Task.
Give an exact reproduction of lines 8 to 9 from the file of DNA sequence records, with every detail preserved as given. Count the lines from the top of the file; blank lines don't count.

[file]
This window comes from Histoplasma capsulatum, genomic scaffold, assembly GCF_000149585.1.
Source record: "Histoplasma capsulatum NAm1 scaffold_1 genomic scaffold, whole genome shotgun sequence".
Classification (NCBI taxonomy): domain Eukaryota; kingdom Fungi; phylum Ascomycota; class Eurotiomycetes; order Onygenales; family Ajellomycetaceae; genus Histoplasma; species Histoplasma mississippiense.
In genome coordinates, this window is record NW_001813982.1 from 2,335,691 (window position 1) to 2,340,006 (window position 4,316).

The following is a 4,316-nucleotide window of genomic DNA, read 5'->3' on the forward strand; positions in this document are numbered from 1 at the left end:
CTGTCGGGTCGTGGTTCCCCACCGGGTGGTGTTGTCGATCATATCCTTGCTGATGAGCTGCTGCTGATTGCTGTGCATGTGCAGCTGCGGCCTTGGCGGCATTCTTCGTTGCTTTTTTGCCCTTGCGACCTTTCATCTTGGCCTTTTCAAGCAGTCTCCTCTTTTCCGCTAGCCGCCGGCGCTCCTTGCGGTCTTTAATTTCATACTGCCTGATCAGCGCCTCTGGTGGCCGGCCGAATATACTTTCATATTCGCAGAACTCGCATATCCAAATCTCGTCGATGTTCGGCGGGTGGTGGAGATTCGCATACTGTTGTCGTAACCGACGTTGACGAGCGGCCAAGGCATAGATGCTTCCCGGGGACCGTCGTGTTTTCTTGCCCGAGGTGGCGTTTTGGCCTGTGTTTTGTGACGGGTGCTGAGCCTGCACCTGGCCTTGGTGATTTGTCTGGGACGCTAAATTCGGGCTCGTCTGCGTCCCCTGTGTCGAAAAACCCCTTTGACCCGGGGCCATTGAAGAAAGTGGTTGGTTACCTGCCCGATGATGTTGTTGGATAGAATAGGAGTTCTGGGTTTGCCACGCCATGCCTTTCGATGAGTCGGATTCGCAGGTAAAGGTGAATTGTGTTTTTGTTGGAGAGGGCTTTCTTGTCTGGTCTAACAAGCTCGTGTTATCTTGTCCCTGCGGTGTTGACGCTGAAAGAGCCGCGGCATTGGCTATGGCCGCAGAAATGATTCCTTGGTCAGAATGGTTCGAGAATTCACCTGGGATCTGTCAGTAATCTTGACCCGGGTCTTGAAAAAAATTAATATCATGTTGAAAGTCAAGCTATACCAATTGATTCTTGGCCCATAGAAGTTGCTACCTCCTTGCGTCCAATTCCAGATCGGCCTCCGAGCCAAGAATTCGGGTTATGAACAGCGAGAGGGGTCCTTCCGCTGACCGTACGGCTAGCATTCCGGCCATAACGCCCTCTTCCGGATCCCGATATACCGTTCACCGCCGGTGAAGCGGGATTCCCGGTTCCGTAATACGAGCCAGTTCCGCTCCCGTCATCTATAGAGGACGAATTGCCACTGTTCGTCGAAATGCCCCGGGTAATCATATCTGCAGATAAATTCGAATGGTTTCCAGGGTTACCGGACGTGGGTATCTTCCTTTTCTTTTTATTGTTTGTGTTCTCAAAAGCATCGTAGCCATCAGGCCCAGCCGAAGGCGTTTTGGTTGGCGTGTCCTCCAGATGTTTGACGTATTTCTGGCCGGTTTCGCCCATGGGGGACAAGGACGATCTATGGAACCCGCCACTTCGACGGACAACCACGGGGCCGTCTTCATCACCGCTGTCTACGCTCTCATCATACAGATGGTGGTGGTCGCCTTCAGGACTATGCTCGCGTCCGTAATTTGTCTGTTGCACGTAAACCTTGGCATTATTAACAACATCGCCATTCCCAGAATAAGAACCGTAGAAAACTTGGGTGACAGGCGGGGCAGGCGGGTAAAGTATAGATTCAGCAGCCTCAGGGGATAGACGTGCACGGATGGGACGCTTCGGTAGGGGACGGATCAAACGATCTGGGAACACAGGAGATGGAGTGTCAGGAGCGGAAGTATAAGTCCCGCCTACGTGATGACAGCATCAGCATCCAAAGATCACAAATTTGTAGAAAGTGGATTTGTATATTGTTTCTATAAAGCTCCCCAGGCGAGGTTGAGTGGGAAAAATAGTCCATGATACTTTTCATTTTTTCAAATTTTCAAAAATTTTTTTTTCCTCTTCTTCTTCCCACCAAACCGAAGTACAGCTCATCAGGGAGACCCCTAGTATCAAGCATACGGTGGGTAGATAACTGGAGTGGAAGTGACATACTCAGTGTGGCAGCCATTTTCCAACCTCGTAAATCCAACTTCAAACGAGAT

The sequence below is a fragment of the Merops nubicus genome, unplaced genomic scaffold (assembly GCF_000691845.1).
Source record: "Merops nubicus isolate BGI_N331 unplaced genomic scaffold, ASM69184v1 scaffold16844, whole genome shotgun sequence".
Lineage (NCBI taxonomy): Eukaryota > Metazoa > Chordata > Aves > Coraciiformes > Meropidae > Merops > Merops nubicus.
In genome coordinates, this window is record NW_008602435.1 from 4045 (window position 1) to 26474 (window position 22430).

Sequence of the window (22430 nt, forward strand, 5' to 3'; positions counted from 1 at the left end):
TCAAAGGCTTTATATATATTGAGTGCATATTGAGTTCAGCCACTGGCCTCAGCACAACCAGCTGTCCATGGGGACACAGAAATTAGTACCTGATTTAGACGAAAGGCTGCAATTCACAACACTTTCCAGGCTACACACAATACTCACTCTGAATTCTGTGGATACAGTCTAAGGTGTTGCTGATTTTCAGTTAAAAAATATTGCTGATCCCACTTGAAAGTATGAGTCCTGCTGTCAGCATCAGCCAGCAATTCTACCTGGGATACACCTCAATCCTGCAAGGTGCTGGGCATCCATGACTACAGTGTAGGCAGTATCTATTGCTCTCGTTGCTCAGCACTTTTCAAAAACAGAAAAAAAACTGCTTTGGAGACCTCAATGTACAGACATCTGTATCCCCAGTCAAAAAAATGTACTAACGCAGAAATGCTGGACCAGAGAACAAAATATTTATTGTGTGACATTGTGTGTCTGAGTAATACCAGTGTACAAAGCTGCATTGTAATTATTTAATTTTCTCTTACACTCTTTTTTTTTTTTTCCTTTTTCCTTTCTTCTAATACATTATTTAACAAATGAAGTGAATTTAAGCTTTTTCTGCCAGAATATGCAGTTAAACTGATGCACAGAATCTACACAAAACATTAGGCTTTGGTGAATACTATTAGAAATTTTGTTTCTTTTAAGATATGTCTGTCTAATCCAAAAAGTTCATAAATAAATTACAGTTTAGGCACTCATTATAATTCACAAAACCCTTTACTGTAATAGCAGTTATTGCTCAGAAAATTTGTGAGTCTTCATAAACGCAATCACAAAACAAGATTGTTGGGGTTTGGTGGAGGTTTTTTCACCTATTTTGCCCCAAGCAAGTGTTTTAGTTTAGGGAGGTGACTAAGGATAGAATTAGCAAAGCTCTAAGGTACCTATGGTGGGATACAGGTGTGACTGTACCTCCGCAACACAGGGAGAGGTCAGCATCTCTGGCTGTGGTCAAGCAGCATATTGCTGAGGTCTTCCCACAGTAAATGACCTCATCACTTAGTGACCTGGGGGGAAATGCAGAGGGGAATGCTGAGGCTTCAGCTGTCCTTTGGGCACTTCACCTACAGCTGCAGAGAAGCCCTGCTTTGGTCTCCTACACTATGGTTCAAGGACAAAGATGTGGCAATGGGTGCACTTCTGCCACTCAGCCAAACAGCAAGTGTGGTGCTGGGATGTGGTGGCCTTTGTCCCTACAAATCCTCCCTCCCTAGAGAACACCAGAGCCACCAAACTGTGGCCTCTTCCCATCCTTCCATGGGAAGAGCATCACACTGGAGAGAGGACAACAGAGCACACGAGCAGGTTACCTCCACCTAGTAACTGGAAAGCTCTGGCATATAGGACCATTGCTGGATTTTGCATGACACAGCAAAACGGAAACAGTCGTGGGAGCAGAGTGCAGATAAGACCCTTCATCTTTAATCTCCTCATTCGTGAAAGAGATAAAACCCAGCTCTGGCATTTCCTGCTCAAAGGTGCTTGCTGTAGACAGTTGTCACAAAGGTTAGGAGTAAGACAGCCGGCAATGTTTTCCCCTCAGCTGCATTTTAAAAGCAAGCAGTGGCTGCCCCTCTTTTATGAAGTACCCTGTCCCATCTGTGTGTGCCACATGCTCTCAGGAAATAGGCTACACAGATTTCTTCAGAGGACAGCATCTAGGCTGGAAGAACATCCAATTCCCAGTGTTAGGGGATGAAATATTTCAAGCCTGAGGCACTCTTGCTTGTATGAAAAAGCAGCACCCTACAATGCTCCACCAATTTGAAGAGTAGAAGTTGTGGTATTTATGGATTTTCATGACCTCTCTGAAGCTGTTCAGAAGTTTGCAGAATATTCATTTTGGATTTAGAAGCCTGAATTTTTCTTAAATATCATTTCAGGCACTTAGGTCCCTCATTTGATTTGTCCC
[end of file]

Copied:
Source record: "Merops nubicus isolate BGI_N331 unplaced genomic scaffold, ASM69184v1 scaffold16844, whole genome shotgun sequence".
Lineage (NCBI taxonomy): Eukaryota > Metazoa > Chordata > Aves > Coraciiformes > Meropidae > Merops > Merops nubicus.